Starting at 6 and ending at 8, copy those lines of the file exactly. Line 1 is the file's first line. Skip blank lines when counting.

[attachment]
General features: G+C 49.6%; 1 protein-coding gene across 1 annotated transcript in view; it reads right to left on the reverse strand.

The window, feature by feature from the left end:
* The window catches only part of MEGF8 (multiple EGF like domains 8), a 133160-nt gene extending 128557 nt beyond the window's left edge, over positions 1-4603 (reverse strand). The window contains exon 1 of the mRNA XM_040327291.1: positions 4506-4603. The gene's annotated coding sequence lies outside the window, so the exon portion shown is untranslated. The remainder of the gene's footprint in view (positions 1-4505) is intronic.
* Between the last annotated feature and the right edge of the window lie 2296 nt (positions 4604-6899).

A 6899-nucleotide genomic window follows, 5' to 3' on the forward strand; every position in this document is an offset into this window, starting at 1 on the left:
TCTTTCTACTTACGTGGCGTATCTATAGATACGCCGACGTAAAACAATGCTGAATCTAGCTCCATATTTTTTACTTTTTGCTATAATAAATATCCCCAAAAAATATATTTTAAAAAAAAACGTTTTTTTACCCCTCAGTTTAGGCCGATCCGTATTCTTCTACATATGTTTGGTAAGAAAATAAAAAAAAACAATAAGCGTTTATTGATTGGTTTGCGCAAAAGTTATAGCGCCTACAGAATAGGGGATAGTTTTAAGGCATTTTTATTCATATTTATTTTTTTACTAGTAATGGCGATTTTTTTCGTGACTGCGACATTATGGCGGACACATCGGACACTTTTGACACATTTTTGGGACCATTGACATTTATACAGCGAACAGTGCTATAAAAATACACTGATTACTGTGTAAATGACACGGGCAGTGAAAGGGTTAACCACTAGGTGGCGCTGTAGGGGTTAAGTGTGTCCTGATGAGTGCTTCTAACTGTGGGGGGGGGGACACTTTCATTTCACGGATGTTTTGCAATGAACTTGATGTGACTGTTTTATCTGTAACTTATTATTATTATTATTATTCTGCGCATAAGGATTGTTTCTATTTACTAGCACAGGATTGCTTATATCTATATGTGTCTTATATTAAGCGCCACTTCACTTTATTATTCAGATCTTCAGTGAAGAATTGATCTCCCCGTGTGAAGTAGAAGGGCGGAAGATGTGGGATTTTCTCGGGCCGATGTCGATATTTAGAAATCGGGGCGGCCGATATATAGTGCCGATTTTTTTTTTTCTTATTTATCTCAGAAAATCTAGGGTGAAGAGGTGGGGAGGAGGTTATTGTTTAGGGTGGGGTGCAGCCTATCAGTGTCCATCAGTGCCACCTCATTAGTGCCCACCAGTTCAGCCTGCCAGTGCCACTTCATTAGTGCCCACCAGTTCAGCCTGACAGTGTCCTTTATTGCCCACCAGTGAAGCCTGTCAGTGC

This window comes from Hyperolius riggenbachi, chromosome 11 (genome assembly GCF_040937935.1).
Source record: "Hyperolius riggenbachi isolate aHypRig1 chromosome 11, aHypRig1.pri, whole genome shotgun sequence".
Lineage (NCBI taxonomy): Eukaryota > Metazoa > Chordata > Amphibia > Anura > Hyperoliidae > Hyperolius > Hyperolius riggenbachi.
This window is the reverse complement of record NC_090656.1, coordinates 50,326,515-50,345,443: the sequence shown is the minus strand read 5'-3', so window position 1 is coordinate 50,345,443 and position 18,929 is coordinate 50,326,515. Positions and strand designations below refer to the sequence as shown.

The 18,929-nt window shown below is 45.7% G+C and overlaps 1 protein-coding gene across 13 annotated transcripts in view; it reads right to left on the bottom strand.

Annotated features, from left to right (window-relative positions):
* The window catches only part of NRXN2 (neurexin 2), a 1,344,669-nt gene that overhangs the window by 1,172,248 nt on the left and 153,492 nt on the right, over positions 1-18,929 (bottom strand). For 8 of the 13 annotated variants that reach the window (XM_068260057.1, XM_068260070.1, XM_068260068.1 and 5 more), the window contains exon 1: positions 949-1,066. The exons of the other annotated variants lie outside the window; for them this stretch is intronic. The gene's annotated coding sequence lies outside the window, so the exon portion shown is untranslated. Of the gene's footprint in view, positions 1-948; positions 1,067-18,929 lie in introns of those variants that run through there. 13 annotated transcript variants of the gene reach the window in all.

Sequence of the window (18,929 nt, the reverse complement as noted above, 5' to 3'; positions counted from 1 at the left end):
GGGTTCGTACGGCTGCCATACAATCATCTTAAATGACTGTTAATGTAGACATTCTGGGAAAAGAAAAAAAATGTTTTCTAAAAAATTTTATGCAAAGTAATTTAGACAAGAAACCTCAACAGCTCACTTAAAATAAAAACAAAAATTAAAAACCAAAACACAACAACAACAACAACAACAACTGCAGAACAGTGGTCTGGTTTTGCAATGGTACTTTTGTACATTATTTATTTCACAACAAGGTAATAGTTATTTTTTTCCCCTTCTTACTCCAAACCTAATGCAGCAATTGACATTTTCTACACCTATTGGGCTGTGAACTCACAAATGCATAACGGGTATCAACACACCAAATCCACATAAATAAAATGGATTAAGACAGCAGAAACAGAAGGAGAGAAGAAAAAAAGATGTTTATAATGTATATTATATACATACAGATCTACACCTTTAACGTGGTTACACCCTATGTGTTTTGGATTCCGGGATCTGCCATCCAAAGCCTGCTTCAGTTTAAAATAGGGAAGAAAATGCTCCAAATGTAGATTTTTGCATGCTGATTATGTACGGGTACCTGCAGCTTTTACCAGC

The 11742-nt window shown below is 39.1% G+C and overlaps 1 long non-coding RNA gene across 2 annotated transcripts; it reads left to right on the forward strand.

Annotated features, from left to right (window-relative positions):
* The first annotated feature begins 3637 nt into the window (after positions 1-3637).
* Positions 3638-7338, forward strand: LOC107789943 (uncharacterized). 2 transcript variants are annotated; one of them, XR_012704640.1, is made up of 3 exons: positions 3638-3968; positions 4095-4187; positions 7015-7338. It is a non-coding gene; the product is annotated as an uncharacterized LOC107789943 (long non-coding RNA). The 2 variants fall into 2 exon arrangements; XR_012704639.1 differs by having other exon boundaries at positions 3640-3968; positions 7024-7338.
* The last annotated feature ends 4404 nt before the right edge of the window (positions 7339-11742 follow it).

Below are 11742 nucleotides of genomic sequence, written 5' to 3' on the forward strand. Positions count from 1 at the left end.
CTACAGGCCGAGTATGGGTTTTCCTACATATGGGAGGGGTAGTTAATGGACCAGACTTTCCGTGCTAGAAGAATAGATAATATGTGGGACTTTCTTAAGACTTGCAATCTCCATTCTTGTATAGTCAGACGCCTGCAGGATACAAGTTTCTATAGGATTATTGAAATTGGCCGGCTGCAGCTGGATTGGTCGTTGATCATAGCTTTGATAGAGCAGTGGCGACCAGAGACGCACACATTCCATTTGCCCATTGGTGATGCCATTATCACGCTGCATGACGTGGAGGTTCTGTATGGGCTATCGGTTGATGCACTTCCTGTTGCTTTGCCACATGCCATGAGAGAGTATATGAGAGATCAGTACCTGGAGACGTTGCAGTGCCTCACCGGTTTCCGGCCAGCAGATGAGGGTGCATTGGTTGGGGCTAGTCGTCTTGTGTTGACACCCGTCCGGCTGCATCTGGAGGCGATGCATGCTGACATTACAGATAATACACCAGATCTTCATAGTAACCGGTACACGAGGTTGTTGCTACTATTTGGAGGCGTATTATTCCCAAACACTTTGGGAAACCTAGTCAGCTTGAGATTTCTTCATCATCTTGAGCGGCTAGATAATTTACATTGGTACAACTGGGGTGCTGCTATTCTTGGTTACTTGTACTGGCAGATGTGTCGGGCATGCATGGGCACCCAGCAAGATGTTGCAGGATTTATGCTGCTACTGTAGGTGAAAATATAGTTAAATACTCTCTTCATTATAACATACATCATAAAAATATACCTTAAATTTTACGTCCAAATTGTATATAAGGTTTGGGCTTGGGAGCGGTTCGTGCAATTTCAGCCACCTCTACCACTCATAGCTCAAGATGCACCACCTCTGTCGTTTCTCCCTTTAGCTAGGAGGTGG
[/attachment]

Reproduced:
TCTTTCTACTTACGTGGCGTATCTATAGATACGCCGACGTAAAACAATGCTGAATCTAGCTCCATATTTTTTACTTTTTGCTATAATAAATATCCCCAAAAAATATATTTTAAAAAAAAACGTTTTTTTACCCCTCAGTTTAGGCCGATCCGTATTCTTCTACATATGTTTGGTAAGAAAATAAAAAAAAACAATAAGCGTTTATTGATTGGTTTGCGCAAAAGTTATAGCGCCTACAGAATAGGGGATAGTTTTAAGGCATTTTTATTCATATTTATTTTTTTACTAGTAATGGCGATTTTTTTCGTGACTGCGACATTATGGCGGACACATCGGACACTTTTGACACATTTTTGGGACCATTGACATTTATACAGCGAACAGTGCTATAAAAATACACTGATTACTGTGTAAATGACACGGGCAGTGAAAGGGTTAACCACTAGGTGGCGCTGTAGGGGTTAAGTGTGTCCTGATGAGTGCTTCTAACTGTGGGGGGGGGGACACTTTCATTTCACGGATGTTTTGCAATGAACTTGATGTGACTGTTTTATCTGTAACTTATTATTATTATTATTATTCTGCGCATAAGGATTGTTTCTATTTACTAGCACAGGATTGCTTATATCTATATGTGTCTTATATTAAGCGCCACTTCACTTTATTATTCAGATCTTCAGTGAAGAATTGATCTCCCCGTGTGAAGTAGAAGGGCGGAAGATGTGGGATTTTCTCGGGCCGATGTCGATATTTAGAAATCGGGGCGGCCGATATATAGTGCCGATTTTTTTTTTTCTTATTTATCTCAGAAAATCTAGGGTGAAGAGGTGGGGAGGAGGTTATTGTTTAGGGTGGGGTGCAGCCTATCAGTGTCCATCAGTGCCACCTCATTAGTGCCCACCAGTTCAGCCTGCCAGTGCCACTTCATTAGTGCCCACCAGTTCAGCCTGACAGTGTCCTTTATTGCCCACCAGTGAAGCCTGTCAGTGC

This window comes from Hyperolius riggenbachi, chromosome 11 (genome assembly GCF_040937935.1).
Source record: "Hyperolius riggenbachi isolate aHypRig1 chromosome 11, aHypRig1.pri, whole genome shotgun sequence".